Monday, December 26, 2011

Let Others Be Who They Are

Take a look at yourself and you can look at others differently

When you are constantly pointing out the flaws of others, you only bring attention to your own.

The second time I woke up this morning (I’ll tell you about the first in a bit,) I had a wonderful revelation. Somewhere in my dreams, I came to see that the real trick to becoming who we are is in allowing others to be just who they are.

This realization has taken me a while to come to. I’ve been doing the practice and have had amazing results, but it was not until this morning that I was able to see why I have had such a fantastic ride through life.

Everything is so much clearer when you look at your life through the lens of self-discovery. We get to see ourselves as others see us, but more importantly, you get to transform into the person you want to be.

In my past, I struggled with judging  others, but because I’m a sociologist, I would tell myself that I was simply making observations, but let’s just call a tree a tree (I don’t really get the spade thing) when we are constantly pointing out the shortcomings of others, we are only scapegoating our shortcomings onto someone else.

In the last twenty years of my life, I’ve been able to truly go with the flow, “That’s who they are and it seems to be working for them,” I say to folks when they bring me the latest “news” about someone they don’t care for. I’m willing to help when needed. If someone is in danger or doing harmful things, we must take appropriate action, but what I’m talking about is the need to “fix” others when what we really should be doing is working on ourselves. I’ve found that I have enough of my own life and stuff to deal with; I really don’t have the time, skills or money to work on someone else.

This morning, I was able to see that the trick of self-work is to do just that; work on your own self. We can share what we learn on our journey, but there is no need to have an expectation for others to be who we are; we must be it for ourselves.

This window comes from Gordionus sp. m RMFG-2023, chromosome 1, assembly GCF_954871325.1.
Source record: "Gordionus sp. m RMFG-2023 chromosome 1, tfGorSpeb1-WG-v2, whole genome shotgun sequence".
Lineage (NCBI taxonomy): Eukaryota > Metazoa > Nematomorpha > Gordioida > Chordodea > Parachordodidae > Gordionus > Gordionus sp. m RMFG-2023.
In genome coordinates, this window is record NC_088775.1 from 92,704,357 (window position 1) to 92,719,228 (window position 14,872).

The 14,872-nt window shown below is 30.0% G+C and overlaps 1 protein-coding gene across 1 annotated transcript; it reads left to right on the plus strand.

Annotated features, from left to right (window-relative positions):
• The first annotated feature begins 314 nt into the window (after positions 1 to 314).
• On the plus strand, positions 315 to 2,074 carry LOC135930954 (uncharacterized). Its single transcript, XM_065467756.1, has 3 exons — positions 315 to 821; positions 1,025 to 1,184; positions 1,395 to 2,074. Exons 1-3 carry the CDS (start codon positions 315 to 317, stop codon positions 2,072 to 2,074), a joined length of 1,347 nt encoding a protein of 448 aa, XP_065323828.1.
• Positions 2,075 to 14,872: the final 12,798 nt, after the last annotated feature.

Think of the most evolved person you know and you will get a picture of what I’m talking about. These people are never the center of someone else’s mess and drama. These are the folks who are beautifully balanced and appear to literally flow through life. The lack of judgment of others truly lightens your load, enabling you to do what you need for yourself and the Universe.

When you free your thoughts of why someone else is the way they are, you get to see who you are.

Now to the first time I woke up. This morning, I was completing my long drive back from Christmas day with family. When we first started out, we were stuck in a traffic jam that piled up behind a major accident. I had to put my car in park and sit with the thousands of other holiday travelers who’d been stopped there also. We watched as emergency vehicles tried to get through the gridlocked lanes that had quickly developed into a sea of angry drivers. People had gotten out of their cars and were walking up towards the accident to get a better view. Some motorists were angry enough to yell at other drivers who had moved up too close to them or who hadn’t advanced the two inches when movement was possible. My family and I decided to sing and wait, but as a helicopter landed somewhere in front of us, we realized the severity of the accident and silently prayed for the people involved. An hour later, traffic was moving again and so we were on our way home. But that hour was the time I needed for that last stretch of our trip.

On that last hour of driving, I became extremely tired and found it difficult to keep my eyes open. My mind wandered to an open field (I was probably thinking of the one I would end up in,) Now, that I’m home and rested, I can see that the logical thing would have been to just pull over, but when you are overly tired, you are never logical.

I was struggling with whether or not I should pull over (See no logic here,) when I decided to wake up everyone else in the car. I asked everyone to talk to me so we could do the last 70 miles. Suddenly, everyone was wide awake and telling me all kinds of crazy stories. Nothing made sense, because I didn’t have any sense, but I kept driving. Then, my son and daughter (ages 19 and 20) began to sing Silent Night, but with the voice of other singers and actors. By the time they got to Christopher Walken, I had laughed myself right up my driveway.

I got in, showered and went to sleep and dreamt of people trying to be someone else and everything looked funny to me. I woke up and then told myself to go back to sleep, hence the second sleep and I saw what I needed to see; everyone was being who they are, I was able to be me and all was right with the world.

Life is beautiful! Be who you are, love others as they are, work on yourself and shine your light.

Be Beautiful, Be You, BE Well

Bertice Berry, PhD


  1. Bertice, you are a cherished blessing to many and your words and insights are such nourishment to our souls. Wishing you and yours a most beautiful holiday and know you are loved!

  2. Hi Bertice,

    You are deeeeelcious! And I can envision the whole experience, the singing and all! And I will send my prayers to those souls who had the accident and needed to be airlifted away, hopefully straight to their recovery.

    Karin T. ;0) xoxo